In spite of the fact that he was the very wealthy owner of a large and successful business, he proved to be a very warm, friendly, down-to-earth person. Besides the obvious advantage of having a friendly driver for a bus filled with fifty children, there was also a slight disadvantage. Running the camp is pretty exhausting and I try to relax and doze off on the bus rides. Being so excited about the features and handling of his new bus, he felt the need to share it with somebody. As soon as my eyes were about to close I’d hear, “Yisroel, do you feel the way the bus…?” I would perk up and sound interested and then again try to catch a snooze. After this pattern was repeated a number of times I gave up on trying to sleep and began to ask him questions about the different features of the bus. He was only too happy to explain.

We were on a straight-away stuck behind a relatively slow moving car when he pulled out to pass him. The bus accelerated like a sports car and we were around him in a matter of seconds. The whole bus gave him a standing ovation as he proudly told me all about its 420 horsepower. One of the staff members thought that the concept of horsepower was pretty funny. Does a touch more than 420 horsepower make it 420 horse and one chicken? Can that then be upgraded to a turkey or even a goat? That was the harmless concept he had in mind when he piped up and said, “420 horses and one donkey.” We all looked at him in horror, wondering how could he refer to the driver as a donkey. Thank the Good Lord, the driver had turned that moment to speak to his son and didn’t hear what had been said. The counselor quickly explained what he had meant and we understood. However, I couldn’t help but thinking that the driver would never have accepted the explanation as easily as we had. Two years building of a relationship and a Kiddush Hashem would have been dashed in a moment of carelessness. Motza s’fasecha tishmore {That which comes from your mouth you shall guard}!” Even, or perhaps especially, while joking around.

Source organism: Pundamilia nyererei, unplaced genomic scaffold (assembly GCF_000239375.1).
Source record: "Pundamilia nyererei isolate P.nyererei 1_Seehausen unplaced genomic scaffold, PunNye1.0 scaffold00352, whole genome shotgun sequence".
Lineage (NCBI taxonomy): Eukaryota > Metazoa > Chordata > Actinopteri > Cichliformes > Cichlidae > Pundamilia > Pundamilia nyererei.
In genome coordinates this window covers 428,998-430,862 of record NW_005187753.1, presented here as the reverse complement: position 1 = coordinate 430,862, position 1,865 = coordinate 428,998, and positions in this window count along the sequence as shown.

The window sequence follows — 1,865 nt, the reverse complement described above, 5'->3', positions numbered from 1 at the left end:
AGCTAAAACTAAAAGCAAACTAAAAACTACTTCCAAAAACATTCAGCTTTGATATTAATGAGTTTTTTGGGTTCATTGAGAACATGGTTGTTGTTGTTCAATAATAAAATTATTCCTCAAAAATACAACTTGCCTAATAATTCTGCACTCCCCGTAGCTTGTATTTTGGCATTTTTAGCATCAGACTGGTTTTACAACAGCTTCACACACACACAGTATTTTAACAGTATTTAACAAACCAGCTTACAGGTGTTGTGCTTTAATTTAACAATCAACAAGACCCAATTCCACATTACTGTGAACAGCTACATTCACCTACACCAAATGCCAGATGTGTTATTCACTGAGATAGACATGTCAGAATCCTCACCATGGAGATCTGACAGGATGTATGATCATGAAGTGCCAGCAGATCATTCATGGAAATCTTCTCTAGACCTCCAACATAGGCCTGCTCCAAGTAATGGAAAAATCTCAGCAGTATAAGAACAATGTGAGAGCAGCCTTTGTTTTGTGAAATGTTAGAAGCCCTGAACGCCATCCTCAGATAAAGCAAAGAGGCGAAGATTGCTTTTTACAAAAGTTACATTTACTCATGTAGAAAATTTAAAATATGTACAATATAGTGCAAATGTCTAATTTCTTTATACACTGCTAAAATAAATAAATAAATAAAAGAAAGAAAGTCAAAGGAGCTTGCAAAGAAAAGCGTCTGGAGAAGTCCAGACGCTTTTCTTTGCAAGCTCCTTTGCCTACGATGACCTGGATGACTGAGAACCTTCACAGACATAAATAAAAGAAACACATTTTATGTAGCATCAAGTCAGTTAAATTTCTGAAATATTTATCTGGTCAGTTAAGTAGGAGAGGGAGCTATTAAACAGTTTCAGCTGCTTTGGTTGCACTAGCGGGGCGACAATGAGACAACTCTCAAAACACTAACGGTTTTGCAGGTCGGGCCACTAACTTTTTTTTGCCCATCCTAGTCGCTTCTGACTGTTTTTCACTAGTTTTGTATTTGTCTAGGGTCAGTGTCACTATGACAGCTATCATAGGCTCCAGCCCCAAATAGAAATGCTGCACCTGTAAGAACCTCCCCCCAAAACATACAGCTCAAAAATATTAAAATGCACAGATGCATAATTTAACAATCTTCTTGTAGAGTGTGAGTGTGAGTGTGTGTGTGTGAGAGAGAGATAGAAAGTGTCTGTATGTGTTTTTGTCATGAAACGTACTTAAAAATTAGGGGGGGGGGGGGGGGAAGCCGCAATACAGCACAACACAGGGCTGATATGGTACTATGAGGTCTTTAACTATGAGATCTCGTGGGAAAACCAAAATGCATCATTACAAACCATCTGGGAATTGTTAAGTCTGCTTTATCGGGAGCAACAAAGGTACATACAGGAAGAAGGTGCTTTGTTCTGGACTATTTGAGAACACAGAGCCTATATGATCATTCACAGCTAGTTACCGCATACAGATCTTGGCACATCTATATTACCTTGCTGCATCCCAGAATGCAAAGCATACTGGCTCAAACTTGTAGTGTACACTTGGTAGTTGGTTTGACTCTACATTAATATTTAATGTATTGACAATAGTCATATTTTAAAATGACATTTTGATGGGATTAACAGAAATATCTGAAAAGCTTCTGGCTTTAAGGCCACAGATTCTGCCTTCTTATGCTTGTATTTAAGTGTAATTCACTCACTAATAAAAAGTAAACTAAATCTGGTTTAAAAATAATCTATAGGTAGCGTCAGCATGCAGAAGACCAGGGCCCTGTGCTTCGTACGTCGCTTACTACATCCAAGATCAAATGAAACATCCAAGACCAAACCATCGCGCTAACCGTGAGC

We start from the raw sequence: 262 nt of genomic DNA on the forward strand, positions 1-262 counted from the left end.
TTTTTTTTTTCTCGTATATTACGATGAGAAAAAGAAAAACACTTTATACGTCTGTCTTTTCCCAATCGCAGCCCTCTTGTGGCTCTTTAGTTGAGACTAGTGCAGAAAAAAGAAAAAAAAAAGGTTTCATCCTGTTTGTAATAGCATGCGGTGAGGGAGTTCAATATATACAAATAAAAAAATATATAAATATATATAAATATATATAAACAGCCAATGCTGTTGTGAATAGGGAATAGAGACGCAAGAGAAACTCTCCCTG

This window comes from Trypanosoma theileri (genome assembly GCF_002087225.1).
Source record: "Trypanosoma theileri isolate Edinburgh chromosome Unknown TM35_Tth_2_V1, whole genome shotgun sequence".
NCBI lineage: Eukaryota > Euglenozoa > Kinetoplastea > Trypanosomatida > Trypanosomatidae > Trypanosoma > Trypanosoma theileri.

At the same time, this summer showed me what incredible strength can be displayed by speaking up. We were in the midst of a heated Color War and we had the entire camp lined up on either side of the basketball court for a game of ‘steal the salami’. It was a very close competition with every point making a difference and there was a lot of pressure on everyone who was called to try to make the snatch. One of the last plays involved two ten year olds, being cheered by the entire camp which included campers twice their size. One boy made the grab and tried to run back across his line without being tagged. From my angle I called him safe and as a roar erupted from his team, a simultaneous groan came from the other team. Suddenly, this brave young boy took a deep breath, stood tall at 4’11” and said to me, “I felt him tag me before I crossed the line. The point goes to the other team.”

That was the biggest 4’11” I have ever seen. What control of himself and of what had to be said.

“Motza s’fasecha tishmore {That which comes from your mouth you shall guard}.”

Good Shabbos,

Yisroel Ciner

Copyright © 1998 by Rabbi Yisroel Ciner and Project Genesis, Inc.

The author teaches at Neveh Tzion in Telzstone (near Yerushalayim).